>> with every change to PThings, and just shifting the problem with the
>> existing IDoFn/IMapFn implementation into the lambda project instead - not
>> really providing much of an improvement over the current master branch and
>> increasing code volume significantly.
>>
>> The problem with (b) is that existing tools and library functions will
>> require unwrapping and wrapping to use, and the whole notion of
>> compatibility becomes awkward. We don't have the "luxury" of being able to
>> promote and demote types from wrapped versions implicitly like we do in
>> Scala, so it again becomes slightly awkward to use for when stuff gets
>> more
>> complex. Also, one has to define what the subset of allowable operations
>> is, and that would end up being somewhat arbitrary. There was one
>> interesting development to come out of this investigation, and that's the
>> idea of cutting the size of the interface in half by not having separate
>> "String name," prefixed versions of every method, and instead making it a
>> separate method call to set it, ie:
>>
>> someCollection.id("Only adult users").filter(user -> user.getAge() >= 18)
>>               .id("Extact username").by(User::getUsername, strings())
>>
>> But anyway I digress, back to topic: That leaves me us with 3 different
>> versions of Java lambda support, all of which I find slightly unsatisfying
>> in their own way. The master branch implementation of IFns leads to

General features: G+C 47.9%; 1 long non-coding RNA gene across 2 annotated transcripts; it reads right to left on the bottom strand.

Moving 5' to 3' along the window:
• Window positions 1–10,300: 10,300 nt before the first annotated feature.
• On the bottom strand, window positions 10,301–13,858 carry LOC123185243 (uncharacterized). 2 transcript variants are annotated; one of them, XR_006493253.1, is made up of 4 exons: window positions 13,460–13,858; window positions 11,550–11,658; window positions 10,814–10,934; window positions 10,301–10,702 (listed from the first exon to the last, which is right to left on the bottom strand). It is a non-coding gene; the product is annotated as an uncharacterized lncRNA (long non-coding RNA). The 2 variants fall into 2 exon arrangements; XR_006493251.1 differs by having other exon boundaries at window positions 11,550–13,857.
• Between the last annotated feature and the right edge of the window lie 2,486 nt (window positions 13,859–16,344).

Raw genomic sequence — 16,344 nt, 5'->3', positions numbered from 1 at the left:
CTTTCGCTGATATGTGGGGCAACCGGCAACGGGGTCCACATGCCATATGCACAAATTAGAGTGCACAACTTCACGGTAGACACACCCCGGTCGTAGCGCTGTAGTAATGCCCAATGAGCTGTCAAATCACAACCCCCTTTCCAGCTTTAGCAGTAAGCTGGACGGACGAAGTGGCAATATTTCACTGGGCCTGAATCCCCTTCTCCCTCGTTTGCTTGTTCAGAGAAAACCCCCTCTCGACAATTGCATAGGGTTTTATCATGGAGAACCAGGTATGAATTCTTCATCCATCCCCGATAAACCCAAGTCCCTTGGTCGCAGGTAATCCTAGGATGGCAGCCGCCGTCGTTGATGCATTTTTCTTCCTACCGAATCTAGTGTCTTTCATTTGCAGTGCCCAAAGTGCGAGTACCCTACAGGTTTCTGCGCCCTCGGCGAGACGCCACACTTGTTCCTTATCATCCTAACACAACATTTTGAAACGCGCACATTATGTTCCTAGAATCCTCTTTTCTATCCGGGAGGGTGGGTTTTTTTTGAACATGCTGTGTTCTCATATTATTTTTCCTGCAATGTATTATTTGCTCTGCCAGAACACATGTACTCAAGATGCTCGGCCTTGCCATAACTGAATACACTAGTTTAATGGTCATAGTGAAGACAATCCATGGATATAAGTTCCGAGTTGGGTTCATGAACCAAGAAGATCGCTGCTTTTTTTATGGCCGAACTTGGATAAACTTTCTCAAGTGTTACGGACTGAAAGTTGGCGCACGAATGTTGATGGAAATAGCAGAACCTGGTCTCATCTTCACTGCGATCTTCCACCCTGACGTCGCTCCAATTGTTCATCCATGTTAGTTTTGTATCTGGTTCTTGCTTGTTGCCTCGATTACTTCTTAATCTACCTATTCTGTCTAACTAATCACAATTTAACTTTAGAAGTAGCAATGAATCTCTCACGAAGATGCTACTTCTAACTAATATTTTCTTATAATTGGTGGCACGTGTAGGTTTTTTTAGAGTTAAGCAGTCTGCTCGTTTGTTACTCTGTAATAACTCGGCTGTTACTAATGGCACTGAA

>> exploding PThings interfaces and the corresponding burden on implementers,
>> as well as not allowing other Java 8 language things; the
>> static-import-wrap solution leaves the code looking awkward and makes it
>> necessary to give lots of options kinda arbitrary names; and the "wrap the
>> whole interface" solution essentially creates a divergence in the APIs,
>> reduces compatibility with existing code and/or increases the maintainence
>> burden.
>>
>> So, here comes option 4. Bear with me on this one, because it's a bit of
>> an
>> shift in mindset, inspired in part by what Google did in the time between
>> the FlumeJava paper and DataFlow on GCP.
>>
>> The fundamental reason it's difficult to implement this change is that we
>> can't just "add a few things" to the PCollection interface. If we extend
>> it
>> via inheritance or composition we must extend and wrap everything so that
>> we return the extended type, and if we want to add things to the interface
>> itself, they must be implemented and propagated through all the
>> implementations. If we could use default methods in the PCollection
>> interface it would help, but there's a different approach we could take.
>>
>> If we encapsulate the transformation itself (map, flatMap, filter,...)
>> into
>> an object, comprising of a function to operate on the PCollection itself,
>> then everyone can extend this in whatever way they like. In a sense we add
>> an extension point so that people can add user-defined functions without
>> breaking the fluency of the interface (in the way that many of the library
>> functions now require you to).
>>
>> This Gist probably explains it better than I can in words:
>> https://gist.github.com/DavW/02d935366bc610c1cbb3
>>
>> The latter part of it is also very interesting because it solves another
>> problem. We can potentially (subject to a deprecation cycle) remove many
>> of
>> methods that have been added to PThings for fluency reasons (like max(),